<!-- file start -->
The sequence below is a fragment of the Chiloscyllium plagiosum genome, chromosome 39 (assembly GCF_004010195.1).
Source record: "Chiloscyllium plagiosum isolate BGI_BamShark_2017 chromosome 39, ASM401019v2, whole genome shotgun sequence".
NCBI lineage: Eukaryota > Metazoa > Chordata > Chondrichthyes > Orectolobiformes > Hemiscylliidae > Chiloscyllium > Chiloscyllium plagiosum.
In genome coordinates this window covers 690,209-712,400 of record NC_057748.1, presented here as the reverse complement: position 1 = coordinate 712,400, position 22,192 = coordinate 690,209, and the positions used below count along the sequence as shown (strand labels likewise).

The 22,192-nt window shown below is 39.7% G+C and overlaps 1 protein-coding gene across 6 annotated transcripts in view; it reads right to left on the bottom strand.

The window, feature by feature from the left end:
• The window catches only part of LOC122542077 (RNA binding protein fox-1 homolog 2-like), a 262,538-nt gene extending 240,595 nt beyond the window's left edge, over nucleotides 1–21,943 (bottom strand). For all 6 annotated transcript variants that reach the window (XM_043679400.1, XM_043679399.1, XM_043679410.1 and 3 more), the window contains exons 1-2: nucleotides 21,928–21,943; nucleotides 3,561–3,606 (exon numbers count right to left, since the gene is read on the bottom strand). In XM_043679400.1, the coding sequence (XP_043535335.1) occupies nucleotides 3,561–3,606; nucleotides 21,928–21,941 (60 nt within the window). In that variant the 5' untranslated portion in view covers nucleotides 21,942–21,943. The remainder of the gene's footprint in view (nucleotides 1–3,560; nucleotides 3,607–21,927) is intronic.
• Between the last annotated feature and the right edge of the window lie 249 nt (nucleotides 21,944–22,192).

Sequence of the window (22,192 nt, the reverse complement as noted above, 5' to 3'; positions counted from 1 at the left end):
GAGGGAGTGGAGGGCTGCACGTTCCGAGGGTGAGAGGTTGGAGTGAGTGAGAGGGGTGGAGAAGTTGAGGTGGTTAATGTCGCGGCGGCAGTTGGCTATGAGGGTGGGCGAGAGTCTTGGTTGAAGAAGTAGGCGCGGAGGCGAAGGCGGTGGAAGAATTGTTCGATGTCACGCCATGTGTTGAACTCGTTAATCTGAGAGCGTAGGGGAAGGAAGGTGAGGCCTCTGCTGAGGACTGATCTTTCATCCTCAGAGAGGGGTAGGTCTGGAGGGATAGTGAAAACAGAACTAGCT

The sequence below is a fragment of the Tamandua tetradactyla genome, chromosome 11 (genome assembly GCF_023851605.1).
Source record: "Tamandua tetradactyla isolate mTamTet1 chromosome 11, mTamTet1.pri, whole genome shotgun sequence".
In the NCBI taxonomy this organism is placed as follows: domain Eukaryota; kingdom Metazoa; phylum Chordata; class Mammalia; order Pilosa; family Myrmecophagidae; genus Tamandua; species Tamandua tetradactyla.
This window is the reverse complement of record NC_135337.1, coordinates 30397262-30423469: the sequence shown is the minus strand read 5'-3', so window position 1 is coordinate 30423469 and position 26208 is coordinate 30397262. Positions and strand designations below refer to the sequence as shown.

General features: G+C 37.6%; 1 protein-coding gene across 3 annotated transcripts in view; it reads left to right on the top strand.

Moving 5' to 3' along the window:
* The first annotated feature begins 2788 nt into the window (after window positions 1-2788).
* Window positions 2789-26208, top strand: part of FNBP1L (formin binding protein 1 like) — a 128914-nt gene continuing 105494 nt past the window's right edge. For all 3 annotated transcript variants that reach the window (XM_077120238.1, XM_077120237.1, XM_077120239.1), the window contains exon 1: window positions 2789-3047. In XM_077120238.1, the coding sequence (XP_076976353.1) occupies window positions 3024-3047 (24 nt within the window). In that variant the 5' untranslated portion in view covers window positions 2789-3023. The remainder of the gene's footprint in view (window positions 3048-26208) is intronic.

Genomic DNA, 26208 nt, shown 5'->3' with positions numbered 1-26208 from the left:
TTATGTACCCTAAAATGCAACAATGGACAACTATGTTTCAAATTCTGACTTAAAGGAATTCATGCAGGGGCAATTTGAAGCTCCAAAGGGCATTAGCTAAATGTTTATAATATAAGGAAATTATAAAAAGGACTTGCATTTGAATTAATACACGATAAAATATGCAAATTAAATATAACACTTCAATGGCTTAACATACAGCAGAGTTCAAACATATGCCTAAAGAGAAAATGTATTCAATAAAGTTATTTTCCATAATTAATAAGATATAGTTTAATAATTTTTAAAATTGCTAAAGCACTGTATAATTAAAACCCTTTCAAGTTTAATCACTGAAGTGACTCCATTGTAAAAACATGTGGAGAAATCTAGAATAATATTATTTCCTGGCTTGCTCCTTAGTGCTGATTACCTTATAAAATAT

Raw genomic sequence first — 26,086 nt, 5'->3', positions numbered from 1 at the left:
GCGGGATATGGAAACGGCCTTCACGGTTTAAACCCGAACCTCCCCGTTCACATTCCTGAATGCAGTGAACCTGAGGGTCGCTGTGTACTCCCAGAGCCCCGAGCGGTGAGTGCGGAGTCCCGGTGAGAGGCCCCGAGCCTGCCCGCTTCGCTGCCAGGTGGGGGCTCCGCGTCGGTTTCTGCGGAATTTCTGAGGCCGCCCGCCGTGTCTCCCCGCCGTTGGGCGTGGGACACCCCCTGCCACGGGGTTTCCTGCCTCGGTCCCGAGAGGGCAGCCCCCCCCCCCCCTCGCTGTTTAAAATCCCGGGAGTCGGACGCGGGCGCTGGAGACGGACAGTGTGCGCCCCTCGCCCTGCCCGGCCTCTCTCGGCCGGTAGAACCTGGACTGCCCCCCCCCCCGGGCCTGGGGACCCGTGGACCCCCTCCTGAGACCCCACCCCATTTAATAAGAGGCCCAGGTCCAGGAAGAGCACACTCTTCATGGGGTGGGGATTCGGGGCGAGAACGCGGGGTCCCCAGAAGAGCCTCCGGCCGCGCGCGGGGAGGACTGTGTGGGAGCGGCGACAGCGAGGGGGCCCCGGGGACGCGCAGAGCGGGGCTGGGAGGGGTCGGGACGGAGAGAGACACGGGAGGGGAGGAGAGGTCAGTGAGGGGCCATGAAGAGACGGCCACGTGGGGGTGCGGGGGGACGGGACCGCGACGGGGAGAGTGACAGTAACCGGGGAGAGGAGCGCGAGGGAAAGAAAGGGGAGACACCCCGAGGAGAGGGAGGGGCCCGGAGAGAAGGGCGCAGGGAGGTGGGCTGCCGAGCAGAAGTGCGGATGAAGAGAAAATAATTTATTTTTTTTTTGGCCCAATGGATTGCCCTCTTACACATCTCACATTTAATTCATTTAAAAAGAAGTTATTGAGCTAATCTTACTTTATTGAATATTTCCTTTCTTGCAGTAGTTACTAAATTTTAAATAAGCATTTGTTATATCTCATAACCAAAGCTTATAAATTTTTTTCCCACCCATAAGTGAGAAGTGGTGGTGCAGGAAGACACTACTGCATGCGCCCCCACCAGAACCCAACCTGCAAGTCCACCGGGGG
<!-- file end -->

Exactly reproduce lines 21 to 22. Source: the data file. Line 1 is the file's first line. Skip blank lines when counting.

Raw genomic sequence first — 26,086 nt, 5'->3', positions numbered from 1 at the left:
GCGGGATATGGAAACGGCCTTCACGGTTTAAACCCGAACCTCCCCGTTCACATTCCTGAATGCAGTGAACCTGAGGGTCGCTGTGTACTCCCAGAGCCCCGAGCGGTGAGTGCGGAGTCCCGGTGAGAGGCCCCGAGCCTGCCCGCTTCGCTGCCAGGTGGGGGCTCCGCGTCGGTTTCTGCGGAATTTCTGAGGCCGCCCGCCGTGTCTCCCCGCCGTTGGGCGTGGGACACCCCCTGCCACGGGGTTTCCTGCCTCGGTCCCGAGAGGGCAGCCCCCCCCCCCCCTCGCTGTTTAAAATCCCGGGAGTCGGACGCGGGCGCTGGAGACGGACAGTGTGCGCCCCTCGCCCTGCCCGGCCTCTCTCGGCCGGTAGAACCTGGACTGCCCCCCCCCCCGGGCCTGGGGACCCGTGGACCCCCTCCTGAGACCCCACCCCATTTAATAAGAGGCCCAGGTCCAGGAAGAGCACACTCTTCATGGGGTGGGGATTCGGGGCGAGAACGCGGGGTCCCCAGAAGAGCCTCCGGCCGCGCGCGGGGAGGACTGTGTGGGAGCGGCGACAGCGAGGGGGCCCCGGGGACGCGCAGAGCGGGGCTGGGAGGGGTCGGGACGGAGAGAGACACGGGAGGGGAGGAGAGGTCAGTGAGGGGCCATGAAGAGACGGCCACGTGGGGGTGCGGGGGGACGGGACCGCGACGGGGAGAGTGACAGTAACCGGGGAGAGGAGCGCGAGGGAAAGAAAGGGGAGACACCCCGAGGAGAGGGAGGGGCCCGGAGAGAAGGGCGCAGGGAGGTGGGCTGCCGAGCAGAAGTGCGGATGAAGAGAAAATAATTTATTTTTTTTTTGGCCCAATGGATTGCCCTCTTACACATCTCACATTTAATTCATTTAAAAAGAAGTTATTGAGCTAATCTTACTTTATTGAATATTTCCTTTCTTGCAGTAGTTACTAAATTTTAAATAAGCATTTGTTATATCTCATAACCAAAGCTTATAAATTTTTTTCCCACCCATAAGTGAGAAGTGGTGGTGCAGGAAGACACTACTGCATGCGCCCCCACCAGAACCCAACCTGCAAGTCCACCGGGGG